23 Dec 2008

More about the wonders of natural playgrounds

Some will have seen my letter to the local press re calling for natural playgrounds - it was letter of the day in The Citizen and led to a couple of emails - one from a guy connected with Play Gloucestershire - apparently there is no time to loose as plans for the £1m need to be in by January

Update 29/12/08: I've now also had a reply from Officer at Stroud District who is also keen to see more natural playgrounds and will be pushing that also for the planned staffed destination play area for the County.

As regular blog readers will know this is a subject I've covered a few times but only in the last week have I come across this excellent blog about play grounds: http://playgrounddesigns.blogspot.com/

It pointed me to images and quotes from Helle Nebelong's website - some of which are enclosed below (and pic above taken from another blog entry):



Helle Nebelong writes: "...different surfaces, e.g. asphalt for cycling, roller-skating and other forms of self-transport, for ball games and as a king of block for drawing or hopscotch. There should also be sand, tiles, paths and steps and different uneven stones, soft forest floor, wood chips and gravel. Bridges would also be good, both bridges over canals and hanging bridges over ditches. For once the majority of employees could agree that they would like water in the playground. The general consensus is often otherwise, that water is far too dangerous because you can drown in it. In the ”perfect” playground, however, there should be water steps, paddling pools, canals and an outdoor shower spray, where the muddy children could be rinsed off.....The largest area of the playground is for the use of all the children, but it is possible to close off a little area for the nursery children."

"At the beginning there were many reservations about the playground. Parents said that the playground was dangerous with all the big stones. The employees of the institution said it was just too boring. The playground has now been in existence for almost ten years. The parents now say, that the children are happier now when they come home. The leader of the institution says that there are fewer conflicts in the playground. They are really happy with the playground, especially with the water. A constructive debate has arisen between parents and employees in the institution about how far one can protect a child and try to prevent him from coming to harm. "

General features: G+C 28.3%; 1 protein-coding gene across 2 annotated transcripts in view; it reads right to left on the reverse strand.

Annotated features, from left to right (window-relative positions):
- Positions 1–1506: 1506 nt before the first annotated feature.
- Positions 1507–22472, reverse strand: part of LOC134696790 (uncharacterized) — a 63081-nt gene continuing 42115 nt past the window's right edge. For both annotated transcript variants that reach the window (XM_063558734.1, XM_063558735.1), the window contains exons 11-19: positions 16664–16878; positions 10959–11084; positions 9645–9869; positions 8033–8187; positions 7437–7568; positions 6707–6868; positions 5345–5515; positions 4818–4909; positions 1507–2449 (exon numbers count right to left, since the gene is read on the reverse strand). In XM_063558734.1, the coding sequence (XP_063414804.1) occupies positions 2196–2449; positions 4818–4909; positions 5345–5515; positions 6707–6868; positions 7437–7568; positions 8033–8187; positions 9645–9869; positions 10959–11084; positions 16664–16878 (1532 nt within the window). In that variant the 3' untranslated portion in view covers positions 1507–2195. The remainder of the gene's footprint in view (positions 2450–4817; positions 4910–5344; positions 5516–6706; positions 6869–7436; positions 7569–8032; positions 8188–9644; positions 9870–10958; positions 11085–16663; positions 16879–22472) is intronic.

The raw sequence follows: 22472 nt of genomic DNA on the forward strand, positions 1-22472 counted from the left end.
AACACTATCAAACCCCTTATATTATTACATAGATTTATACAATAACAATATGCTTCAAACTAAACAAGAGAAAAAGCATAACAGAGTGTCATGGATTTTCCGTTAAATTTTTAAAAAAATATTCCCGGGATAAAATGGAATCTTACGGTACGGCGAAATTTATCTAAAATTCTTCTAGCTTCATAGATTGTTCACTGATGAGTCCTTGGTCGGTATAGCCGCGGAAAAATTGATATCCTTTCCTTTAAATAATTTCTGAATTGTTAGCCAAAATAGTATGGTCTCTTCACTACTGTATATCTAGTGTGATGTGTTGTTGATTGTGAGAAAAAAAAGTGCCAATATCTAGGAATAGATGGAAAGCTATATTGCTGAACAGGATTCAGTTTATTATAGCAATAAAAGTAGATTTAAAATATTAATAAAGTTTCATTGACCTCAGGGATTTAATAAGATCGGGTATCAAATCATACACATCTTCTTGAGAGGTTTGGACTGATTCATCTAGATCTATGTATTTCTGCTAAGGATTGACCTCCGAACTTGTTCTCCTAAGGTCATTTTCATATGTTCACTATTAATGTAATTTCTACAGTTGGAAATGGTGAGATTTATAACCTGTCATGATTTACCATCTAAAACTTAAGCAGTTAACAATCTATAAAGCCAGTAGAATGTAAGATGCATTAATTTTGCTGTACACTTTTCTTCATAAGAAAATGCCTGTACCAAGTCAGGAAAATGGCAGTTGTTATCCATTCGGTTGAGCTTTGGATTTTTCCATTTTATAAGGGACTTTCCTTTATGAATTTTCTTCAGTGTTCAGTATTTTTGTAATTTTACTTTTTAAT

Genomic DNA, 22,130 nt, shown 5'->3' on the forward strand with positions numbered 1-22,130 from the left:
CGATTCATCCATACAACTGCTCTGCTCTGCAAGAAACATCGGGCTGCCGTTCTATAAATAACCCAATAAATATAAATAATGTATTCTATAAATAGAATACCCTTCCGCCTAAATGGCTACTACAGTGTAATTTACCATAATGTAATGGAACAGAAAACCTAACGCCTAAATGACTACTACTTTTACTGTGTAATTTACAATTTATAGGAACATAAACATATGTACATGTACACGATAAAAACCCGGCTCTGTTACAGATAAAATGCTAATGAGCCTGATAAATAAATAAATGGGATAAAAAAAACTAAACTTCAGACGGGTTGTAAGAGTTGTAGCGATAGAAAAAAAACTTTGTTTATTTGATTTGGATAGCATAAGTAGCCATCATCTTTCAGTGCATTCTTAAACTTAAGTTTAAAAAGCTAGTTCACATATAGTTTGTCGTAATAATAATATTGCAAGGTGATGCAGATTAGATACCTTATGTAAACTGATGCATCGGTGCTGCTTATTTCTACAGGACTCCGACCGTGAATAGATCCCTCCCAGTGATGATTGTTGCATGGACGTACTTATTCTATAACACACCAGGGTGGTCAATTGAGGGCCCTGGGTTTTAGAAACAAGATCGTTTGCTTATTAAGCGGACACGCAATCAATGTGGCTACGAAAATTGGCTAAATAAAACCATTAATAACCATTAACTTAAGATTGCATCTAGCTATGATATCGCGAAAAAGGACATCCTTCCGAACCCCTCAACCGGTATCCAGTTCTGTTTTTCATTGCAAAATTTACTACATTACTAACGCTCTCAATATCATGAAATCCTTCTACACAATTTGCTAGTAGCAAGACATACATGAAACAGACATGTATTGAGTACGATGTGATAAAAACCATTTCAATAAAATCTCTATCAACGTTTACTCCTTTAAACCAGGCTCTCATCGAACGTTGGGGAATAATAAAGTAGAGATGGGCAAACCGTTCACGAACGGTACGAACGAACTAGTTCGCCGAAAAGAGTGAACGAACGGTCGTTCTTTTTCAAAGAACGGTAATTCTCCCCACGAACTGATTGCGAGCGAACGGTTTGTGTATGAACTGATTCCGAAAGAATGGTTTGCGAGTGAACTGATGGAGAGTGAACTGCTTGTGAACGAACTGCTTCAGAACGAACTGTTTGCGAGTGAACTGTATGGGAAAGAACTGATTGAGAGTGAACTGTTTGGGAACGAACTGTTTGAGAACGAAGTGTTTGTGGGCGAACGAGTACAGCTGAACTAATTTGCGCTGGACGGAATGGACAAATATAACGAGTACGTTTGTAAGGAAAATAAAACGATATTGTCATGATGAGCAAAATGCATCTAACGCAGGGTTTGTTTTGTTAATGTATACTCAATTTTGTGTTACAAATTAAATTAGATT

Here are some more photos of Helle's work:



The Nature playground in Valbyparken is made up of organically formed elements: A large area with sand and gravel, small green islands, winding paths, a village of woven willow huts and plaited fences, an area with wild flowers and a very big snail-shaped mound with a path spiralling up it to a look-out point. The whole playground is pulled together by a circular 210m wooden bridge, which "floats" ½ meter above the ground. The planks in the bridge are from the many elm trees, felled in Copenhagen due to Dutch elm disease.

Landscape Architect Helle Nebelong worked together with four students from Denmark's design school. They designed six towers for the playground of which five were constructed. The towers are placed as precise points on the circular bridge. Each tower has its own theme: The light's tower, The wind's tower, The green tower, The bird tower and The tower of change. The ambition is that the playground should become a good alternative to the many commercial amusement parks, which are appearing everywhere.